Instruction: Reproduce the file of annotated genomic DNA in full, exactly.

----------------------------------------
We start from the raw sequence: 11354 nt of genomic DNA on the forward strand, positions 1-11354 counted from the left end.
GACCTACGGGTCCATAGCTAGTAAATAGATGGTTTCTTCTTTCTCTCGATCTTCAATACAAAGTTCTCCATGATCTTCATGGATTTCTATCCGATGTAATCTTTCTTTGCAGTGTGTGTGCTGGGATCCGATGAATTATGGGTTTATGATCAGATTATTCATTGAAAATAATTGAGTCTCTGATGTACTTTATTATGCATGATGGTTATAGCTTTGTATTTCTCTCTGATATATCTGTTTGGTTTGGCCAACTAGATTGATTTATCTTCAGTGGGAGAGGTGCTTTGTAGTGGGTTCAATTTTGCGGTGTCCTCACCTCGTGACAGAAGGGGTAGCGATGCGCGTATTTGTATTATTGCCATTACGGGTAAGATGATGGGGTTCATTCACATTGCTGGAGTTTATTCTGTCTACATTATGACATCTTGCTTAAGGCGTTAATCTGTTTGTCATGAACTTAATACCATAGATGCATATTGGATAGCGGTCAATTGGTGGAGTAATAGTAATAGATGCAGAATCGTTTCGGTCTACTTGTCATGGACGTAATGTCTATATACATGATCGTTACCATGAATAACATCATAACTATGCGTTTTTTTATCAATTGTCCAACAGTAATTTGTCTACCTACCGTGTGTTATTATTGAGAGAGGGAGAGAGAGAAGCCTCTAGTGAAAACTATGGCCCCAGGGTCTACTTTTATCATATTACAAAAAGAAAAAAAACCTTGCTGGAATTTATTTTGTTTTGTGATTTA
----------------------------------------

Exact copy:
We start from the raw sequence: 11354 nt of genomic DNA on the forward strand, positions 1-11354 counted from the left end.
GACCTACGGGTCCATAGCTAGTAAATAGATGGTTTCTTCTTTCTCTCGATCTTCAATACAAAGTTCTCCATGATCTTCATGGATTTCTATCCGATGTAATCTTTCTTTGCAGTGTGTGTGCTGGGATCCGATGAATTATGGGTTTATGATCAGATTATTCATTGAAAATAATTGAGTCTCTGATGTACTTTATTATGCATGATGGTTATAGCTTTGTATTTCTCTCTGATATATCTGTTTGGTTTGGCCAACTAGATTGATTTATCTTCAGTGGGAGAGGTGCTTTGTAGTGGGTTCAATTTTGCGGTGTCCTCACCTCGTGACAGAAGGGGTAGCGATGCGCGTATTTGTATTATTGCCATTACGGGTAAGATGATGGGGTTCATTCACATTGCTGGAGTTTATTCTGTCTACATTATGACATCTTGCTTAAGGCGTTAATCTGTTTGTCATGAACTTAATACCATAGATGCATATTGGATAGCGGTCAATTGGTGGAGTAATAGTAATAGATGCAGAATCGTTTCGGTCTACTTGTCATGGACGTAATGTCTATATACATGATCGTTACCATGAATAACATCATAACTATGCGTTTTTTTATCAATTGTCCAACAGTAATTTGTCTACCTACCGTGTGTTATTATTGAGAGAGGGAGAGAGAGAAGCCTCTAGTGAAAACTATGGCCCCAGGGTCTACTTTTATCATATTACAAAAAGAAAAAAAACCTTGCTGGAATTTATTTTGTTTTGTGATTTA